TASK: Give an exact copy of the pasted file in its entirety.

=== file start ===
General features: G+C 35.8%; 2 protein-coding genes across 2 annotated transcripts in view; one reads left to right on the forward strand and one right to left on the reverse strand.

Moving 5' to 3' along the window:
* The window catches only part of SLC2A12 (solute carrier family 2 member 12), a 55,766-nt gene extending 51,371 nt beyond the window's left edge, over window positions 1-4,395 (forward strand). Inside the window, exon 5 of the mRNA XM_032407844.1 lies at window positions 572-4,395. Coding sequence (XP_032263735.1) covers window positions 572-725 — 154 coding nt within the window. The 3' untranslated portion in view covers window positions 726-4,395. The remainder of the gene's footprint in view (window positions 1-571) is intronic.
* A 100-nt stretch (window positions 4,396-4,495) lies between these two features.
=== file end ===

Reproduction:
General features: G+C 35.8%; 2 protein-coding genes across 2 annotated transcripts in view; one reads left to right on the forward strand and one right to left on the reverse strand.

Moving 5' to 3' along the window:
* The window catches only part of SLC2A12 (solute carrier family 2 member 12), a 55,766-nt gene extending 51,371 nt beyond the window's left edge, over window positions 1-4,395 (forward strand). Inside the window, exon 5 of the mRNA XM_032407844.1 lies at window positions 572-4,395. Coding sequence (XP_032263735.1) covers window positions 572-725 — 154 coding nt within the window. The 3' untranslated portion in view covers window positions 726-4,395. The remainder of the gene's footprint in view (window positions 1-571) is intronic.
* A 100-nt stretch (window positions 4,396-4,495) lies between these two features.